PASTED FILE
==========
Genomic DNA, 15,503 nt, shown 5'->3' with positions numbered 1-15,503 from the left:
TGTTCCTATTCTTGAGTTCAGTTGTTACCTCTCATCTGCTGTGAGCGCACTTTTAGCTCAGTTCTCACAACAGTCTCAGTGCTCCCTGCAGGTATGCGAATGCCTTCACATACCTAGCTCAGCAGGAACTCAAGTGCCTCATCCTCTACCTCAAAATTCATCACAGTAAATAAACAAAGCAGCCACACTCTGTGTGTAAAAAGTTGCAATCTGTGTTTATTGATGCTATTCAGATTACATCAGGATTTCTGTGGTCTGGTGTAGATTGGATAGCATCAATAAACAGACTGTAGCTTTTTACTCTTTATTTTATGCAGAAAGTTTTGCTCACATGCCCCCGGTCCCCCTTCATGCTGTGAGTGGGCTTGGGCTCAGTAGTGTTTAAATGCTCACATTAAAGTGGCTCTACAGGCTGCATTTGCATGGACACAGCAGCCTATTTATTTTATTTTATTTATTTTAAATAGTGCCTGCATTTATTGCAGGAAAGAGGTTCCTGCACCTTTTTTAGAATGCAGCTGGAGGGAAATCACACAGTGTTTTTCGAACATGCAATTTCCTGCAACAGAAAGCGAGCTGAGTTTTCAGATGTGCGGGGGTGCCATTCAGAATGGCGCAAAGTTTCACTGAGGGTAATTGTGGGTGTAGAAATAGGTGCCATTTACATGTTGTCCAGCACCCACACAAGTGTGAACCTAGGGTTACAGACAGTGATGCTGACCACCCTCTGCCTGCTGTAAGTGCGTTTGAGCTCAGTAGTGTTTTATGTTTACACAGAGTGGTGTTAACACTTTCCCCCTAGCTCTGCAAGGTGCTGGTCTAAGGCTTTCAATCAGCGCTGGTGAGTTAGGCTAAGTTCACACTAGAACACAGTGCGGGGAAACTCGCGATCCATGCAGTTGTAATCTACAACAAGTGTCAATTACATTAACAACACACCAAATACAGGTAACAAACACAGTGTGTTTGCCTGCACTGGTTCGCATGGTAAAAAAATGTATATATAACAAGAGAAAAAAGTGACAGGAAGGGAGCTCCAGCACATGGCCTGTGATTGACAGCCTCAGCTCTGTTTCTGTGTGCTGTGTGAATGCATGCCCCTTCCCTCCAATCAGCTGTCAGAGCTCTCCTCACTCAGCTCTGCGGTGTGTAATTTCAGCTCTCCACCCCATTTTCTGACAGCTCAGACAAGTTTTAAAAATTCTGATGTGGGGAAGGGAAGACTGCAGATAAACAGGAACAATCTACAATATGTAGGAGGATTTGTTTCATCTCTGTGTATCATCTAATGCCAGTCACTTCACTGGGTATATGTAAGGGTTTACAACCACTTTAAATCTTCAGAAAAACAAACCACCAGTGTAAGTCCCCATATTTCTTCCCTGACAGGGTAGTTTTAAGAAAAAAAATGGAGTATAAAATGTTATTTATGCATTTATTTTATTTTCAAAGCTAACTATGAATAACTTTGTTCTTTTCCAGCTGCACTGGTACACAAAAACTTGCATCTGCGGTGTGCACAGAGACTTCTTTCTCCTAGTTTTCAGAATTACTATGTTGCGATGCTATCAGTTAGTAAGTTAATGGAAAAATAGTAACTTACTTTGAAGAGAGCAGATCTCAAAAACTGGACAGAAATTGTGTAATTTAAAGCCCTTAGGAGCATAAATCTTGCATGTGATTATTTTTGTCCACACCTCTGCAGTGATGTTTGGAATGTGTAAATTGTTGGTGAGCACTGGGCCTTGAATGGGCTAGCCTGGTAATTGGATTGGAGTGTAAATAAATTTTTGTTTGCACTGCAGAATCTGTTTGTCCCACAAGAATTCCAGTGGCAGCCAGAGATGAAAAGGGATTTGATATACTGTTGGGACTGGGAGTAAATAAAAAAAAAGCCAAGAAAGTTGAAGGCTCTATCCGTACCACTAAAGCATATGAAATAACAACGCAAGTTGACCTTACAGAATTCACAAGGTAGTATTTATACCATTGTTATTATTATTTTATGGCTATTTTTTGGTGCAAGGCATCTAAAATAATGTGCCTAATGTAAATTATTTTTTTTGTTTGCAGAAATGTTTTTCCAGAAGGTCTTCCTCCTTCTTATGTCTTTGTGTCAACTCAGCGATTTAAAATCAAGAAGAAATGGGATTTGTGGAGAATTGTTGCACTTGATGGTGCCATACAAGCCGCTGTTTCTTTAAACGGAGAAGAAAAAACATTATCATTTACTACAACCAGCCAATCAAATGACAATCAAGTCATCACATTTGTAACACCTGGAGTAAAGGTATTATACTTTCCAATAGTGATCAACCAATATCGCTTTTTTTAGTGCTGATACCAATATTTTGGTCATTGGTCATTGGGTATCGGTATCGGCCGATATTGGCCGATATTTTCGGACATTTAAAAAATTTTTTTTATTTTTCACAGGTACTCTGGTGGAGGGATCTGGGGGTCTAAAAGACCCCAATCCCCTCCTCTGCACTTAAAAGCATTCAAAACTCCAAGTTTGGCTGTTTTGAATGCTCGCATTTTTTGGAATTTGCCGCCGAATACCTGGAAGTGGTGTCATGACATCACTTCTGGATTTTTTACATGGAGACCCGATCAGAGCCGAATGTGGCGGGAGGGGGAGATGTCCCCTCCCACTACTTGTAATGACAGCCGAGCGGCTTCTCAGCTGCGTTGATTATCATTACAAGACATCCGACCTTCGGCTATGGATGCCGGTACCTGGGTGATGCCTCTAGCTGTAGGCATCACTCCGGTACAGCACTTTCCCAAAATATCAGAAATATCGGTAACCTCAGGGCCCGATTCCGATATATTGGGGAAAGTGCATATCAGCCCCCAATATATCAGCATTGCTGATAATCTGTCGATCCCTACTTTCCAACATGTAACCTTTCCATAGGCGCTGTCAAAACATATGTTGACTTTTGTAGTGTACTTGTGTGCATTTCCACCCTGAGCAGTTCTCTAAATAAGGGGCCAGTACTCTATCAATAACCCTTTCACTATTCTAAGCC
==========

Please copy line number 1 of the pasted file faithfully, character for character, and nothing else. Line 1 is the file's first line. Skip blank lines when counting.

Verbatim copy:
Genomic DNA, 15,503 nt, shown 5'->3' with positions numbered 1-15,503 from the left: